ONE of the joys of being a father is being able to drive your family to distraction. Few habits annoy mine more than me using my mobile phone to jot down the birds I see and hear on walks and then send the data to the British Trust for Ornithology’s BirdTrack [ . . . ]
EAGLE-EYED bird lovers are being encouraged to scour the skies for a huge bird watching survey.
Last year, more than 1,300 children and teachers in Greater Manchester took part in the Birdwatch.
The starling was the most common visitor and half of schools spotted one during their watch, with more than 70 different species recorded.
Emma Reed, RSPB Education, Families and Youth manager in Northern England said: “Taking part in Big Schools Birdwatch uses just one lesson or lunchtime so it’s really fun and simple to set up, and it works for all ages.
“Sadly, children today are spending less time outside in nature, which means they are missing out on the positive impact it has on their physical health, emotional well-being and their education.
“The Birdwatch is the perfect chance for them to experience nature first-hand, make exciting discoveries, and the results help provide our scientists with valuable information, so the children are helping to make a real difference for wildlife.” [ . . . ]
Birds that were once rare visitors to Britain are becoming a regular sight in England, but in Scotland, Arctic species are likely to vanish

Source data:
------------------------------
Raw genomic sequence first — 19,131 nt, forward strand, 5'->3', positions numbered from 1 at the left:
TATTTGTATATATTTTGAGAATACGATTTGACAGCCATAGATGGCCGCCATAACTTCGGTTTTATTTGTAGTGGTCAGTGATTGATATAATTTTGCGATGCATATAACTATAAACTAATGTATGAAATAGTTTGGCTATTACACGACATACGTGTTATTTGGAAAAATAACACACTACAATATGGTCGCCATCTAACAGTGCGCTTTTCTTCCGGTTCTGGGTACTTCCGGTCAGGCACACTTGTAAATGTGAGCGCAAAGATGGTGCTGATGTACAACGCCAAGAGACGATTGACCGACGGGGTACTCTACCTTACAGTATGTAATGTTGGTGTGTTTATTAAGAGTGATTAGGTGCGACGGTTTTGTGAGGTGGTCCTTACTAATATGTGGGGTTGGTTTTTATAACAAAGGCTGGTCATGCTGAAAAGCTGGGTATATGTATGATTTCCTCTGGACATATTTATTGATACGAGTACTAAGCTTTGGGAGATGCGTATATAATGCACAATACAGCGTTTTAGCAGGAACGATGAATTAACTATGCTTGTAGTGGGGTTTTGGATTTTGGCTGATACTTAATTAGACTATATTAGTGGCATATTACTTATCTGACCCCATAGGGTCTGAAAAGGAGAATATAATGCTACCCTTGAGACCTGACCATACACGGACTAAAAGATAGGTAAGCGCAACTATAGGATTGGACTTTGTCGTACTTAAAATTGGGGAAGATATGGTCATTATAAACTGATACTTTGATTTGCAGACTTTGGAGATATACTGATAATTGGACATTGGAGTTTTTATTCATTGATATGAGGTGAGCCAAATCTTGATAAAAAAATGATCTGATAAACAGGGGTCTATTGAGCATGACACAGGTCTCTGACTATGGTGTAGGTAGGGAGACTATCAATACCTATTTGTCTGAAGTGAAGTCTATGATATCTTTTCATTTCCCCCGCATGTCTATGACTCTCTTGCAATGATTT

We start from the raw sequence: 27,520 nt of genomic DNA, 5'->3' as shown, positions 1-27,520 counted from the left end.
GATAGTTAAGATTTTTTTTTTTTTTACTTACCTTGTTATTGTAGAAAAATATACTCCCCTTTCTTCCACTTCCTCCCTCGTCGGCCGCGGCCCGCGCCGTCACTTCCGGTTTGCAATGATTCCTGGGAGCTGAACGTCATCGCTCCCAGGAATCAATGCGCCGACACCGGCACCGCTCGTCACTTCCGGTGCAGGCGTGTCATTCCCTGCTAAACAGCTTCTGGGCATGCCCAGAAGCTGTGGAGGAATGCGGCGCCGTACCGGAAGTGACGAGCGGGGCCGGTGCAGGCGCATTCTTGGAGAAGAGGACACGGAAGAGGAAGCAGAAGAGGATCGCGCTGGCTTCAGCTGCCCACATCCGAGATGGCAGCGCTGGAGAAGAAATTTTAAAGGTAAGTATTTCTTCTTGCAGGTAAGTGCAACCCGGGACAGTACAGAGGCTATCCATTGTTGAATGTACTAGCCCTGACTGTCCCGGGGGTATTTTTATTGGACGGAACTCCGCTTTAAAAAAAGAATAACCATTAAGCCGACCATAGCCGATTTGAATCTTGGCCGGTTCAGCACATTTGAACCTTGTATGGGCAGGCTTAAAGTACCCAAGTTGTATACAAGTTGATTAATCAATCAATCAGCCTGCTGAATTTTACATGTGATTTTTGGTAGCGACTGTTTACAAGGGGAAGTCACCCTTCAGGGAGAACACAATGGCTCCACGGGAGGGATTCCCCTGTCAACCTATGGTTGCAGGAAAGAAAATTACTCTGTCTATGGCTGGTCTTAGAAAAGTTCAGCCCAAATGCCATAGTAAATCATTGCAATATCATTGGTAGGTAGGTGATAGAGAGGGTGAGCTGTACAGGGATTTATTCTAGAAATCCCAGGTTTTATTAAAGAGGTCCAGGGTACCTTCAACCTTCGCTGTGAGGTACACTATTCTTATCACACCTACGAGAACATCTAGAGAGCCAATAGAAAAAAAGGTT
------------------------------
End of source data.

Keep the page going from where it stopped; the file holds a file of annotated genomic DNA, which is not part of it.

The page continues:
Even though almost half a century has passed, I can still recall in vivid detail the events of a hot, sunny afternoon in August 1970. My mother and I were visiting Brownsea Island, off the Dorset coast. We entered a dark hide, opened the window and looked out across the lagoon. And there – shining like a beacon – was a Persil-white apparition: my first little egret.
Back then, this ghostly member of the heron family was a very rare visitor to Britain. Nowadays, little egrets are so numerous that we hardly give them a second glance. On my local patch, the Avalon Marshes in the heart of Somerset, I have seen up to 60 in a single feeding flock. And, according to the magazine British Birds, there are now more than 1,000 breeding pairs, as far north as the Scottish border [ . . . ] More at: As Britain’s birdlife takes flight, skies of my youth are changing for ever
An unusually high number of giant finches look likely to arrive in Scotland this winter
There have been record sightings of hawfinches in England and Wales and now they are reportedly travelling north with several already having been spotted here in the last week.
The influx is a real treat as these birds are shy and elusive, and there are thought to be fewer than 1000 pairs in the UK.
Hawfinches are the nutcrackers of the bird world, with their massive parrot like bills that can crack even the hardest nutshells.
Source: Giant finches invade Scotland
Bird Notes columnist Julian Hughes of RSPB Conwy reveals what birds have been spotted in the past week and outlines 13 local birding events in the coming days
Each evening this week, when I’ve stepped outside with the dog, I’ve heard the high-pitched squeak of Redwings arriving in the calm air, making landfall on the North Wales coast after a flight from the east.
Small numbers of Fieldfare have come too, and there is always the prospect of a Scandinavian Ring Ouzel, such as one on the Great Orme last week
Other winter birds include two Great Northern Divers and seven Scaup on Anglesey’s Inland Sea, Long-tailed Duck at Hope’s Fagl Lane quarry, Lapland Buntings on Bardsey and the Great Orme.
Another Scaup is at RSPB Conwy , where a Glaucous Gull was found on last Wednesday’s high tide.